An effort to halt the construction of a controversial water pipeline in Kings County found itself backed-up late last week.
Last Friday, the Kings County Board of Supervisors convened a special meeting to – in part – discuss an emergency ordinance halting construction on all agriculture pipelines that are greater than 24 inches in diameter.
The proposal stemmed from the on-going battle between the Tulare Lake Canal Company and Sandridge Partners, the farming and water giant owned by Santa Clara County native John Vidovich.
Both sides are currently locked in a legal battle over Sandridge Partners’ attempt to construct a water pipeline in southern Kings County, the latest of which is a claim from the Tulare Lake Canal Company that Sandridge Partners violated CEQA by failing to perform an environmental impact report for the project.
Tulare Lake Canal Company sued Sandridge Partners claiming that construction that would occur under its canal could potentially cause damage.
The Tulare Lake Canal Company placed heavy equipment on the land, physically blocking Sandridge Partners from construction.
Sandridge Partners sought a temporary restraining order from the court to force the equipment to be removed, but the court initially ruled in favor of the Tulare Lake Canal Company in February.
Just a few weeks later, the judge reversed course and ordered the removal of the equipment.
The pipeline in question measures 48 inches in diameter and will be part of a larger interconnected conveyance system that will run from north of Highway 198 west of Lemoore to the Blakeley Canal, south of Stratford.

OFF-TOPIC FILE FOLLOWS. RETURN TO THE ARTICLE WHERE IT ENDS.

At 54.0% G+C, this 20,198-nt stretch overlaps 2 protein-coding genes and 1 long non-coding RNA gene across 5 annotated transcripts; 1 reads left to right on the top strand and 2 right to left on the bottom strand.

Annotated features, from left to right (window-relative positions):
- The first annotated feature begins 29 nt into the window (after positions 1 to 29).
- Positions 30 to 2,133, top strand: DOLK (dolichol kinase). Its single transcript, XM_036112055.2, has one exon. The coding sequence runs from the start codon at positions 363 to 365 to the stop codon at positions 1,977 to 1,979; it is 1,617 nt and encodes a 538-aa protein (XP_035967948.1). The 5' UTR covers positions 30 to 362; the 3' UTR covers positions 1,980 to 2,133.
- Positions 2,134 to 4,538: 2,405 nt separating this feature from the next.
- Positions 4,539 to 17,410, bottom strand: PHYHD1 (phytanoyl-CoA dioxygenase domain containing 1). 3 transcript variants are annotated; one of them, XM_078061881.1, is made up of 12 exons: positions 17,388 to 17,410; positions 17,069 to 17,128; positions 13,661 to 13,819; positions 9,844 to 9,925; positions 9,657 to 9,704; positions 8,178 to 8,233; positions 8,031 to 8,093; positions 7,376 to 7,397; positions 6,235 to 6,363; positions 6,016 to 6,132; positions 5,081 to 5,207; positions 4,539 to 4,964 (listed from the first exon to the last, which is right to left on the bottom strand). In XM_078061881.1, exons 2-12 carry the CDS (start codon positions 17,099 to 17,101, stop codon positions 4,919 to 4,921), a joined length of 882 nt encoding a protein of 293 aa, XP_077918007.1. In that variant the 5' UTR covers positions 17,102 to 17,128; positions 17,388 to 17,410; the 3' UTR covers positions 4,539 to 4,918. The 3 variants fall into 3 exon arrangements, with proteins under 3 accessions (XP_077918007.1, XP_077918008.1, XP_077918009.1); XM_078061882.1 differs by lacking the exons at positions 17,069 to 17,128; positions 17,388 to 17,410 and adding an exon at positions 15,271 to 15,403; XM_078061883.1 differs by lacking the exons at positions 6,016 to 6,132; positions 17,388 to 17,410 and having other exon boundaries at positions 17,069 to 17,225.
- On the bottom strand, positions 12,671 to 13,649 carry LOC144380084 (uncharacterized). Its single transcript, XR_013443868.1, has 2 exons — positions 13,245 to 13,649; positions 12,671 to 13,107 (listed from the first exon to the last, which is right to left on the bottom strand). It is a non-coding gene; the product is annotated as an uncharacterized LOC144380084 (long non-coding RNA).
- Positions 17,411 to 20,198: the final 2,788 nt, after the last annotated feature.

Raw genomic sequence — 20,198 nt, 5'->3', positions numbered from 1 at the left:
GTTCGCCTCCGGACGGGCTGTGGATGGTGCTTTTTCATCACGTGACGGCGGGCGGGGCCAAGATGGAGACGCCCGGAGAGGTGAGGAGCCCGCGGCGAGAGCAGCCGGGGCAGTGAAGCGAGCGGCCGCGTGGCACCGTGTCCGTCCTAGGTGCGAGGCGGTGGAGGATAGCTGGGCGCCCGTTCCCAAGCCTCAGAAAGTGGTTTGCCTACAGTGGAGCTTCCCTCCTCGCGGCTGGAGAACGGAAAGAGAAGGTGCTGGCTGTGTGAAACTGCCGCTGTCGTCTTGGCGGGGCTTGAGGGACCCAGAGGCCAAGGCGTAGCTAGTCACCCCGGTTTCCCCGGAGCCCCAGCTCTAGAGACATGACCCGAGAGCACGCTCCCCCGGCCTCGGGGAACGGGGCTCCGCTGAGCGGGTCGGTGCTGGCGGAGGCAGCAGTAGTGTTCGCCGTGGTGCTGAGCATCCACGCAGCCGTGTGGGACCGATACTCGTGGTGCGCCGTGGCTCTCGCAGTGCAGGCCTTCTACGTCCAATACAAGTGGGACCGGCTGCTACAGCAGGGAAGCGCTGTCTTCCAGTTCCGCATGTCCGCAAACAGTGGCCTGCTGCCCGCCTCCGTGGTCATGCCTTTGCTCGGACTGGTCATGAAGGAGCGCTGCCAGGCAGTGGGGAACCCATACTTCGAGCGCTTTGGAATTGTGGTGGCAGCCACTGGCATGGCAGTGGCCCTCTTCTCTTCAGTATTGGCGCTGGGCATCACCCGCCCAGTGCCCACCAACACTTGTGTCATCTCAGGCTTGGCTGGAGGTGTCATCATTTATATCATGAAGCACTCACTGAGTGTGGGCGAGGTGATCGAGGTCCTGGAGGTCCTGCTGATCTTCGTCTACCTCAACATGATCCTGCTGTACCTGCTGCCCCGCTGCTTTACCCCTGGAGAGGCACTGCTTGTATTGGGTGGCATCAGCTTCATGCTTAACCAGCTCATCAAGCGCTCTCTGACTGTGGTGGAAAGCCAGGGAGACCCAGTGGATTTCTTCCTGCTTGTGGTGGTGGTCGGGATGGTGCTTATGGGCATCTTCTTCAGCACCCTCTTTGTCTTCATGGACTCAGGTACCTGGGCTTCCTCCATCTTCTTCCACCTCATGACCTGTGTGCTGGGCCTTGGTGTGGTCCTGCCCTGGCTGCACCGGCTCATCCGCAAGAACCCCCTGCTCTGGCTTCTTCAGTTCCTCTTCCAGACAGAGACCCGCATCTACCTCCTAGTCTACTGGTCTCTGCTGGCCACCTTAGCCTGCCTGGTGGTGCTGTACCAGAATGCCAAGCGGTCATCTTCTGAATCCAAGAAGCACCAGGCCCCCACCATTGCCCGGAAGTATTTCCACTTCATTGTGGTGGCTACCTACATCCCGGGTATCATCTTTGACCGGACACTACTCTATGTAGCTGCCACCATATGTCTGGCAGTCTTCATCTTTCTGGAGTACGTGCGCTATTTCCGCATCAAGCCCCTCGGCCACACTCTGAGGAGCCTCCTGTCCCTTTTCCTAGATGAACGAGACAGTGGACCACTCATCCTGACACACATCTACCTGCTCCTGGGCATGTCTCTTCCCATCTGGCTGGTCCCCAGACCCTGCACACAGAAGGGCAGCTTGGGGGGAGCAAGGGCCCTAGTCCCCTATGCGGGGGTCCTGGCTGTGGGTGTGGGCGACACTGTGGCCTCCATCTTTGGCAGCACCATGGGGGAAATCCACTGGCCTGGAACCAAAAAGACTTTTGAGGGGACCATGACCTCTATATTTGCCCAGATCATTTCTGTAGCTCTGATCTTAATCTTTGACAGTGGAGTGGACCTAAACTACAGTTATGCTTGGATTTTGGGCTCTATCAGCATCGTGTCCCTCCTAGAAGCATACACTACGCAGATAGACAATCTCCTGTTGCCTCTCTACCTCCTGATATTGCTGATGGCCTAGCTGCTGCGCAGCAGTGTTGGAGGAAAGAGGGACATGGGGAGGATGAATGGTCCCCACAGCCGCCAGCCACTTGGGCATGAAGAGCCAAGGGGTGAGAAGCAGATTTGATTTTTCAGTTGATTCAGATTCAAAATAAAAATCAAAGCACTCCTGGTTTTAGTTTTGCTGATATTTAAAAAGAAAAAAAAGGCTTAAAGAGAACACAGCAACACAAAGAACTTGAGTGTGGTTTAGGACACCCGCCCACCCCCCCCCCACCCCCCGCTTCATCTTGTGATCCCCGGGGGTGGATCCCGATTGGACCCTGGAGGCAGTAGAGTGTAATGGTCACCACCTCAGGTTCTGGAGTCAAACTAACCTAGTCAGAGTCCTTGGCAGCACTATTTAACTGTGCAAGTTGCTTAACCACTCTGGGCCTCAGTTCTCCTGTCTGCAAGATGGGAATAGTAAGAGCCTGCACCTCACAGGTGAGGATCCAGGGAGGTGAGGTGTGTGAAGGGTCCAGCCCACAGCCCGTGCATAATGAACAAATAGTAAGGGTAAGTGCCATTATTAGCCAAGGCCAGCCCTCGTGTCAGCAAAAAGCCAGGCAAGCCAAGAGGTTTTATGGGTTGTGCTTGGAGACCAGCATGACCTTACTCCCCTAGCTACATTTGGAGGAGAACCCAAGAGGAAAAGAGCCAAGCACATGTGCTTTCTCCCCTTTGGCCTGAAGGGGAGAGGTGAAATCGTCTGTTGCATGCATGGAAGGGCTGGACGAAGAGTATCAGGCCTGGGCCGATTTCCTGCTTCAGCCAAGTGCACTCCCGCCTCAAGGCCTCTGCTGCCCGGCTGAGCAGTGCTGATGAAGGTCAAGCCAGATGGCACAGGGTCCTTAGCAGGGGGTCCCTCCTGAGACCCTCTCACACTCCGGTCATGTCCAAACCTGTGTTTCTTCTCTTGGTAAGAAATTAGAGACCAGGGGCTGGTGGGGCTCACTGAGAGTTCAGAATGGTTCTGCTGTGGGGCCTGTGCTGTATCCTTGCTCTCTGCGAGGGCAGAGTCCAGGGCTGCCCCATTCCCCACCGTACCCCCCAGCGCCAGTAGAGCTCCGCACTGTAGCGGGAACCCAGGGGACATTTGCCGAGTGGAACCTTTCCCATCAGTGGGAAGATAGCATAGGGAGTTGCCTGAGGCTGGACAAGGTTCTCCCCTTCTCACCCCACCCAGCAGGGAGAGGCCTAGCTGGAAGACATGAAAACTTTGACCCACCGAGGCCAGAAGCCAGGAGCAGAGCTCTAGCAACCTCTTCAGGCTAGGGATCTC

Per the board’s staff report, much of the system will run adjacent to or under county property.
“The county granted the individual encroachment permits across several county roads near Stratford, without knowledge that the individual permits were components of a much larger construction project,” the staff report reads.
The county brought the proposal forward to halt construction of the pipeline with concerns that it would create many threats, such as flooding, erosion, contamination to surface water and groundwater, damage to public roads and depletion of scarce groundwater resources from the county’s aquifers.
However, the county also had a closed session scheduled to discuss potential litigation that it would face if it passed the ordinance.
Before the board went into closed session, Nathan George, a representative of Sandridge Partners, spoke during the public comment period and questioned the timing of the county’s proposed moratorium.
“It is very interesting, if not suspect, that this hearing is set on this at this time when the court is ruling on the same question right now as well, and especially when the board has a regular meeting at which it could’ve considered this in a couple days,” George said. “We think that the moratorium is an incredible overreach, and it doesn’t address any of the hypothetical problems that are raised in the findings.”
Following the closed session discussion, County Counsel Diane Freeman announced that the county would not proceed with the ordinance and pulled it from the agenda.
Instead, the board directed staff to review potential policies that it could implement in the future regarding the pipeline.